Ryan Bingham was a budding rodeo rider before turning to music.
He joined the junior rodeo circuit when he was about 11, and in his later teens would bring a guitar with him, playing and making up songs. Bingham recalled the other riders enjoyed giving him a hard time: "Maybe you should stick to the guitar."
Eventually, that was just what the New Mexico-born Bingham did. He self-released two records of dusty, sepia-toned and whiskey-stained Americana music, eventually signing with Lost Highway Records in 2007 for Mescalito in 2007 and Roadhouse Sun in 2009.
In 2009, he wrote songs for and performed in the film Crazy Heart starring Jeff Bridges as a down-and-out country singer. His song, The Weary Kind, co-written with T-Bone Burnett, received the 2009 Academy Award for Best Original Song.
"There was a lot of crazy stuff after that," Bingham told The Beat. "I just figured (being in a movie) would be a cool opportunity, and working with Jeff Bridges and T-Bone Burnett, that I'd hopefully have some pictures to someday show my kids."
The post-Oscar notoriety was "a surreal experience -- a whole other world," Bingham said.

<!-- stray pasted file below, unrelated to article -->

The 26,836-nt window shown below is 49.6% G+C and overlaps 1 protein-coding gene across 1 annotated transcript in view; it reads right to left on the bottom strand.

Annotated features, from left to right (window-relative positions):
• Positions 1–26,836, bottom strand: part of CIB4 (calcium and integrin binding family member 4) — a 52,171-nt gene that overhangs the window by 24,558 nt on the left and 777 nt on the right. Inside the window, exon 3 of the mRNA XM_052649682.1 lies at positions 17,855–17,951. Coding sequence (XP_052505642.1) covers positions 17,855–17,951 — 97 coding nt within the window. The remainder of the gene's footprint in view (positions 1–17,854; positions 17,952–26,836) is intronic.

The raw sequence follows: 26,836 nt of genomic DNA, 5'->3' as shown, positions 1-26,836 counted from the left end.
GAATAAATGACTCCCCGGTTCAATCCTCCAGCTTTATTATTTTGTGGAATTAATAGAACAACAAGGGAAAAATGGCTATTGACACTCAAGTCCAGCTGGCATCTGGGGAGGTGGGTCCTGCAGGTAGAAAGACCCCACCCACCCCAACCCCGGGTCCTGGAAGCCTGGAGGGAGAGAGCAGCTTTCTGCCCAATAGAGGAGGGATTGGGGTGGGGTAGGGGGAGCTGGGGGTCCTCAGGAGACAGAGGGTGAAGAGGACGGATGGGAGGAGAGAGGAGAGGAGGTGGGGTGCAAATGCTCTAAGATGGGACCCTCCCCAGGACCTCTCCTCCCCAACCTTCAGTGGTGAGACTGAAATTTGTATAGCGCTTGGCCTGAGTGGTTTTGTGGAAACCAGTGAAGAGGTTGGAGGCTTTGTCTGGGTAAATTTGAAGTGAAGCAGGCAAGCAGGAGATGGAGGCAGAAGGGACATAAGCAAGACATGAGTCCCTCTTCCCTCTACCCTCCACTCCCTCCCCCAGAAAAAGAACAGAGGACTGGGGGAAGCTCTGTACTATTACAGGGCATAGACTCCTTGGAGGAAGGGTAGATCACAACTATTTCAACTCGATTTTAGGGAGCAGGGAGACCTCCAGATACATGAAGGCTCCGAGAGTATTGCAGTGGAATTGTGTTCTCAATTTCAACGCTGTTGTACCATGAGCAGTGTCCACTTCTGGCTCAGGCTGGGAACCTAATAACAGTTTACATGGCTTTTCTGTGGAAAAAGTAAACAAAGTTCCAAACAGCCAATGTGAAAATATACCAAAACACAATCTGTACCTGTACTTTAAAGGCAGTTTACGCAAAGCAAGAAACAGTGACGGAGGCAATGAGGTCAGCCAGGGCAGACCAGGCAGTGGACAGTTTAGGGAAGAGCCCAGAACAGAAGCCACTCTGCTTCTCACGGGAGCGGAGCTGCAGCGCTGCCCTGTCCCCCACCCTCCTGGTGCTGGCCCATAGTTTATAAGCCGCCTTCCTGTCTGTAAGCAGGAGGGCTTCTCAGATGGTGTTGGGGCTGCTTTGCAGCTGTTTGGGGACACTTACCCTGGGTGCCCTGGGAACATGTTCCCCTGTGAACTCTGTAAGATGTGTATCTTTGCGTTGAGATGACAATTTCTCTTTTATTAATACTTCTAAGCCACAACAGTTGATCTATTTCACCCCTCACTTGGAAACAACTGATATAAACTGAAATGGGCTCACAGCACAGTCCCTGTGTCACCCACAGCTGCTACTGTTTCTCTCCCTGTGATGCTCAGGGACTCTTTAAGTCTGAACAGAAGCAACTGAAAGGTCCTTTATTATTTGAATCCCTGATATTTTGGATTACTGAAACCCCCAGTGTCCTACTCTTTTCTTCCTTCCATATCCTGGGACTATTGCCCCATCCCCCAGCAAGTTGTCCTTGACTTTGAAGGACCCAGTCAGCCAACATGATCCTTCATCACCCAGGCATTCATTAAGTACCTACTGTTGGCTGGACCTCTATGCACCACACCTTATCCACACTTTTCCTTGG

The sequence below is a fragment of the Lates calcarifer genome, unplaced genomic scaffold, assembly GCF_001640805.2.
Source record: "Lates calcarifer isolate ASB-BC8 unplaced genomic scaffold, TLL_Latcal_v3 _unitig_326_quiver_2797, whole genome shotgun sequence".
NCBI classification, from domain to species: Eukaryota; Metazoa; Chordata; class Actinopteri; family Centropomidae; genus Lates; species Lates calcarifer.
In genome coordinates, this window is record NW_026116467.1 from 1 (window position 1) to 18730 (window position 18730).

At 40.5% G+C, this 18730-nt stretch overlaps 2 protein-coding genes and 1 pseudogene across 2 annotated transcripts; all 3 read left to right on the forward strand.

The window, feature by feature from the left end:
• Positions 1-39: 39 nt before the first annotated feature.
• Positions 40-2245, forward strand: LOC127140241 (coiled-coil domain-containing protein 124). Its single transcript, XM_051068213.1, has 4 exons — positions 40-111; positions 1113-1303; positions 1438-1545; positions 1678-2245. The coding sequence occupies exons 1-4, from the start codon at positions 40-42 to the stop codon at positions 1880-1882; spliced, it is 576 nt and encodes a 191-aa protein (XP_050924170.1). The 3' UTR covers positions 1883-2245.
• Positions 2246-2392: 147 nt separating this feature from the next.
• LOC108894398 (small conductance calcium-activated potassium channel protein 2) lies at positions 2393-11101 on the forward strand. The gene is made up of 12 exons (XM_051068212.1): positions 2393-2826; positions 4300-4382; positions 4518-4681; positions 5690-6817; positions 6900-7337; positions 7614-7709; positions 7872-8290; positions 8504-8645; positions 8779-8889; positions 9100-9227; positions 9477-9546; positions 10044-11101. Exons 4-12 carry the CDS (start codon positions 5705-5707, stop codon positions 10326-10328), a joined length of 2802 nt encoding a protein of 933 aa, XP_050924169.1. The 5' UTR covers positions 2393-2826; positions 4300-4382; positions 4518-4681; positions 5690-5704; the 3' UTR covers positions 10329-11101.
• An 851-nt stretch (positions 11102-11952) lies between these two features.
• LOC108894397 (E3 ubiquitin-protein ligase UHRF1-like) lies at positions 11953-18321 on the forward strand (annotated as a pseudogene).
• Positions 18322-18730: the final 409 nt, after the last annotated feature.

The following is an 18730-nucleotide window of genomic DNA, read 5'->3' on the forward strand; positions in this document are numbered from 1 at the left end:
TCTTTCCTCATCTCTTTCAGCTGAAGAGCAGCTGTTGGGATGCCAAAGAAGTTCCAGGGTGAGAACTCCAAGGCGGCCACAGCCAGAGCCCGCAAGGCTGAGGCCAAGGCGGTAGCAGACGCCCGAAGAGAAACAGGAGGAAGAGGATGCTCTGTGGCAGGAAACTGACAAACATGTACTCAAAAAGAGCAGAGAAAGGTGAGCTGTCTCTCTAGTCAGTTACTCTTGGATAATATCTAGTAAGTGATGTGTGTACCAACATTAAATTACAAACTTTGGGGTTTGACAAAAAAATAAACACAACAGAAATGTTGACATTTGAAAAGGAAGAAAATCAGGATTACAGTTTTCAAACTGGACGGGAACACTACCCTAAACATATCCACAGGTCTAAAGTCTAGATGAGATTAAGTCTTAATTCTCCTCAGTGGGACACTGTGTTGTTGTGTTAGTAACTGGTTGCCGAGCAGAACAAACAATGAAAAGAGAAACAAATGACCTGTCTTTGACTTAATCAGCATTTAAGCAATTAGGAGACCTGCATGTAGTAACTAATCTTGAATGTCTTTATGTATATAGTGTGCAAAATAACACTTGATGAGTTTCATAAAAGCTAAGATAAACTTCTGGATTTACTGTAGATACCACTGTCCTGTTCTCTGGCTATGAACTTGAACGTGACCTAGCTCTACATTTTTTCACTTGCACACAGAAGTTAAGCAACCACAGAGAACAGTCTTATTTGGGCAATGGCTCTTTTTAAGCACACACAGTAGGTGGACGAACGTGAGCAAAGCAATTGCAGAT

He'd been on the road with his band almost constantly for the previous five years, and now headed back out to try and capitalize on his newfound fame. He released Junky Star in 2010, a record of subdued brilliance and tender sadness, and spent another two years on the road, during which time both of his parents died.
It was time for a break.
Bingham and his wife bought a home in southern California, and spent some time domesticating.
"My parents split up when I was real young, and I kind of tossed around from a young age, with the rodeo or later living in my car or on a friend's couch," he said.
"Having a house with your own name on the mailbox, that's something. Living a normal life, waking up early in the morning and having a cup of coffee, a family (he's been married for three years). This is a good thing. I'm much happier. It's a long time coming."
The time served to refresh Bingham. He first took full control of his career, self-releasing Tomorrowland last year.
"There were some changes in the business, and my wife and I had been taking a little more control over that side of things anyway," he said.
But even more so you can hear the change in his music.
"Junky Star was stripped down and sad. I didn't feel like going to that place any more. I had been getting out my electric (guitar) more and more, so I figured, why not play some rock and roll and turn the guitars up? I wanted the record to be fun to play live, on the road, too"
Tomorrowland is still an intensely personal record, but in a different way.
"Writing songs for me is a like a journal, with each record a different chapter in my life. (Tomorrowland) was moving on from the past, looking forward to the good days ahead."
Still, Bingham said, there are enough similarities between the rodeo and the music business to keep him tied to his past.
"There is definitely a lot of bull---- in both."